I admit it. For years, I got it all wrong. When I look back over the last 13 years since I left cardiology fellowship, I realize that my training to implant pacing devices was — at best — basic and foundationally flawed. Patient safety was almost an afterthought. Thankfully, with time (and after a few complications), my approach as an implanter has evolved. Along the way, I have stumbled across techniques that have allowed me to essentially start over and learn to do it right. Since leaving training, I have dramatically changed how I work, and I now have outcomes of which I can be proud. Without question, taking a careful approach that employs a handful of easily mastered steps (and which places safety first) can result in consistently successful implants with minimal complications and fluoroscopy use.
It’s easy to argue that anyone who adopts these (and similar) techniques can avoid many of the common mistakes, and feel confident about their work. I’ve categorized my recommendations here.
All patients coming to our lab have confirmed two working IVs. If the patient is pacemaker dependent, I will place a temporary pacing wire from the right internal jugular vein.
Cath Lab Environment
Having everyone’s full attention as well as the ability to communicate quickly and clearly with the staff is critical to the success of these procedures. Any operator knows that even the most straightforward procedure can quickly become complicated. Confusion between the operator and staff at these moments can raise the risk of complications. To this end, I never play music from the moment the patient arrives in the room to the moment they leave. In addition, all staff members wear headsets to allow for constant communication.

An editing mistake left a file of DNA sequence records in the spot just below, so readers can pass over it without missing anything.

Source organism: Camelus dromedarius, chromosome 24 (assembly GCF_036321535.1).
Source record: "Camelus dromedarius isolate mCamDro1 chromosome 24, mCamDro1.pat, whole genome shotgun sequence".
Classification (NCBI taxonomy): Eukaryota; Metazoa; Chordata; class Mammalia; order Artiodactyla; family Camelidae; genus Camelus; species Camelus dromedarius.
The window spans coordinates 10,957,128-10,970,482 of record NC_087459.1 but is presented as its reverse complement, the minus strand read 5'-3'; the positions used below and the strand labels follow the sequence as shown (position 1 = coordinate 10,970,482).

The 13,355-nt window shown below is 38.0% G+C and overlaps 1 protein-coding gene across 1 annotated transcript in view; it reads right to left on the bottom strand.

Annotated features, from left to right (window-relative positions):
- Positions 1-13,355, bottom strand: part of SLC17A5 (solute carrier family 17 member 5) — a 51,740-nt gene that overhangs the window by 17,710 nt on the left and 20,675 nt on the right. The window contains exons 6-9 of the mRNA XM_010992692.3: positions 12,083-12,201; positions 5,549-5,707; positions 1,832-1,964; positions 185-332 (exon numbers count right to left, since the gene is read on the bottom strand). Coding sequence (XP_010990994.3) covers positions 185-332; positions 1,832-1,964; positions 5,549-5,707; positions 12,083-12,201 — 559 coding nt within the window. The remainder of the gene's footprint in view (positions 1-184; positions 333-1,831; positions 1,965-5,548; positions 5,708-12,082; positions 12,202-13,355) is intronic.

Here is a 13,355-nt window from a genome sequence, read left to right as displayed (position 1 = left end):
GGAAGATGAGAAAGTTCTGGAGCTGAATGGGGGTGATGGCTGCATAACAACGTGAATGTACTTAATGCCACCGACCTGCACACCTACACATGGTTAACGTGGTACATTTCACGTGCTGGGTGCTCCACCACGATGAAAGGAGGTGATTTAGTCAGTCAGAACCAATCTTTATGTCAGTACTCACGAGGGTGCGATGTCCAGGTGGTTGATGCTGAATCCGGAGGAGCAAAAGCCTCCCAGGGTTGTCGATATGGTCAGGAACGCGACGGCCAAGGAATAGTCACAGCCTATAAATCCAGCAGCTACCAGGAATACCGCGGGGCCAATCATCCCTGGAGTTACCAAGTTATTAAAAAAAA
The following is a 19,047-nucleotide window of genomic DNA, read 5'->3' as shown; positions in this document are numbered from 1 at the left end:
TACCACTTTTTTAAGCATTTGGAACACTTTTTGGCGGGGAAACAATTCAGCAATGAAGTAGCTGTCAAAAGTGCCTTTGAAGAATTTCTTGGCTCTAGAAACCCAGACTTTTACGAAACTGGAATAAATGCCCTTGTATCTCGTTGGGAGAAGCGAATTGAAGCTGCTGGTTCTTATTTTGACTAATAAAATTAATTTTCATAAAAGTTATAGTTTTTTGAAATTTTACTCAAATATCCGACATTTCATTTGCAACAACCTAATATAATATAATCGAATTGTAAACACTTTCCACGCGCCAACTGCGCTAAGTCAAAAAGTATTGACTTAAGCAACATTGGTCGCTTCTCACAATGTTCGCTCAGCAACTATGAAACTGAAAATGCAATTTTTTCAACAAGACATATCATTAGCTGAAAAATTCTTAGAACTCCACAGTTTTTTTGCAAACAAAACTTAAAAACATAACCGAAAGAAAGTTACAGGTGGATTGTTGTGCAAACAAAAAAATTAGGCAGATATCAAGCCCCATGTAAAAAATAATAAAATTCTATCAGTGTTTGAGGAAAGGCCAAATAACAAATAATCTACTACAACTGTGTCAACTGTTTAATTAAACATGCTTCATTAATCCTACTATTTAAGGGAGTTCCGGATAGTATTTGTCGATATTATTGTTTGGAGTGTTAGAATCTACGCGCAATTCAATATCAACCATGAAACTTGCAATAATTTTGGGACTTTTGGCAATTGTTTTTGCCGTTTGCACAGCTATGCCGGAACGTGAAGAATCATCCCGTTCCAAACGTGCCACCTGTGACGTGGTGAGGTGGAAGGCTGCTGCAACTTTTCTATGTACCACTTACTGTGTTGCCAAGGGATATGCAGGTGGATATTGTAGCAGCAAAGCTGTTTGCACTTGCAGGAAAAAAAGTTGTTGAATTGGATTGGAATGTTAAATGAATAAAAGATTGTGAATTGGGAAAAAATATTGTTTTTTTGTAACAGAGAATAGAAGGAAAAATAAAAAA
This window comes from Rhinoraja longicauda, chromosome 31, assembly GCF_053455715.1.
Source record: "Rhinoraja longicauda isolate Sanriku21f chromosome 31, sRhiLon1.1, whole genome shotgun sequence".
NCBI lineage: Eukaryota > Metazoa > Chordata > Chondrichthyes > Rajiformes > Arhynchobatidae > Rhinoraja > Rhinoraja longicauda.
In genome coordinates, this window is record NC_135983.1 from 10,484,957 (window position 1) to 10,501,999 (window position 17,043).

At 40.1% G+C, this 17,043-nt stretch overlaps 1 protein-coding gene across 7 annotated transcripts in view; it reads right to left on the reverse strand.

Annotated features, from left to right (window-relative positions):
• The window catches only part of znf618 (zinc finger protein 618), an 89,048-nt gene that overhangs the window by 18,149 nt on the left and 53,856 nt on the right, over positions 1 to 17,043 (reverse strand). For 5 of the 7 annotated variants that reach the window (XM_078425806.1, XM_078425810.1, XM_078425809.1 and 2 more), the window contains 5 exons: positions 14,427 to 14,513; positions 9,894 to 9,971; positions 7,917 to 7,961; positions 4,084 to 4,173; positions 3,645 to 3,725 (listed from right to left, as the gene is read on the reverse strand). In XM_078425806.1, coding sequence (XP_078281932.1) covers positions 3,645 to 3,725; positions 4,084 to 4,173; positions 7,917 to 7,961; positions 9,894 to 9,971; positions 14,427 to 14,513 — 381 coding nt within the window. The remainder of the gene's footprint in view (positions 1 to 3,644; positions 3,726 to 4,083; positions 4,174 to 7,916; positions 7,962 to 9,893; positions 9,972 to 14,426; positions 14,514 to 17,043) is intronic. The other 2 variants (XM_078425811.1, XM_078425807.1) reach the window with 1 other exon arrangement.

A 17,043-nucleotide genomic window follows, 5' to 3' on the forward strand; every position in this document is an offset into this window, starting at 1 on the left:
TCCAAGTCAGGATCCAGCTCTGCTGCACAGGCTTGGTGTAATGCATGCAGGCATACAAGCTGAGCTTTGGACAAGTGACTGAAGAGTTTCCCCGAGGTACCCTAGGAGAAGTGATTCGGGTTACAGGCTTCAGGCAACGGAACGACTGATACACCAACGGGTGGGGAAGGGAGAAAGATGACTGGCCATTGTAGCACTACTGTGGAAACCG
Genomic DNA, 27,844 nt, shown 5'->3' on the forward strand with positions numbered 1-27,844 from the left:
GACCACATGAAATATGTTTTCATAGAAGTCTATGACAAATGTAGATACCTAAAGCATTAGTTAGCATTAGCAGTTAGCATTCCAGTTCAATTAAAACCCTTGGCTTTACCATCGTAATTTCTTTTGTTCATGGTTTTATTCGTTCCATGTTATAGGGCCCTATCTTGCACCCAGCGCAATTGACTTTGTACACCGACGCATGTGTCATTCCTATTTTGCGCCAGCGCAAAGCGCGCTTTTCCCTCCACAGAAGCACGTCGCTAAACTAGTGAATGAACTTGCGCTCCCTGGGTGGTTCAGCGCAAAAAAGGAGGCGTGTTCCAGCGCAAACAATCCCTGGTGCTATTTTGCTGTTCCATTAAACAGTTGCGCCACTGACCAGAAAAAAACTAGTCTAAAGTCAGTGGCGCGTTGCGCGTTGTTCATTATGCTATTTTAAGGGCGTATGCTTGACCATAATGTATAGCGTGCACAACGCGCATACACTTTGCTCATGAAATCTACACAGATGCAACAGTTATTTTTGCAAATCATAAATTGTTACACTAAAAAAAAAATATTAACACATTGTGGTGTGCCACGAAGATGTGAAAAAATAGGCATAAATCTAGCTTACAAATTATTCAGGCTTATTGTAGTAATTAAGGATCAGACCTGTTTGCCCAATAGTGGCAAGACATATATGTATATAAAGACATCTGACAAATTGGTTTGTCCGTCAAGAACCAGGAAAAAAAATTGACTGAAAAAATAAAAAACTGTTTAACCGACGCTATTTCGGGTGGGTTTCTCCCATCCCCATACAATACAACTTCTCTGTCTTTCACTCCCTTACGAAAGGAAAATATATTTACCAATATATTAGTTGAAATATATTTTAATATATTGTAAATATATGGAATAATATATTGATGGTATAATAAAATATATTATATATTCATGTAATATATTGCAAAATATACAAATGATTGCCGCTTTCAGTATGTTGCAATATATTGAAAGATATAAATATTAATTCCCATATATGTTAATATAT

I don’t regularly perform a venogram. By using ultrasound guidance as outlined below, this is almost never indicated. If I am unable to pass a micropuncture wire easily into the superior vena cava because of stenosis or unusual anatomy, such as concern about persistent left superior vena cava, then a venogram will be obtained at that point.
One of the keys to safety during implant is using a consistent approach to procedure setup, with predictable step-by-step movements. For example, I place all sharp instruments in a kidney bowl. Next, I place towels in layers to separate tools depending on the steps involved. For instance, I have all access wires and sheaths on one layer. When I have access obtained, I cover this layer with a towel and build a second layer. On this towel, I place the ventricular lead and stylets. A third towel is then placed on top of the ventricular level, and on this I lay out the right atrial lead and stylets. This avoids confusion if I have to go back and reposition a lead or regain access. Also, I place any antibiotic flush solution into a clearly marked bowl, cover it, and move it out of reach so there is no chance I will inadvertently confuse this with saline flush.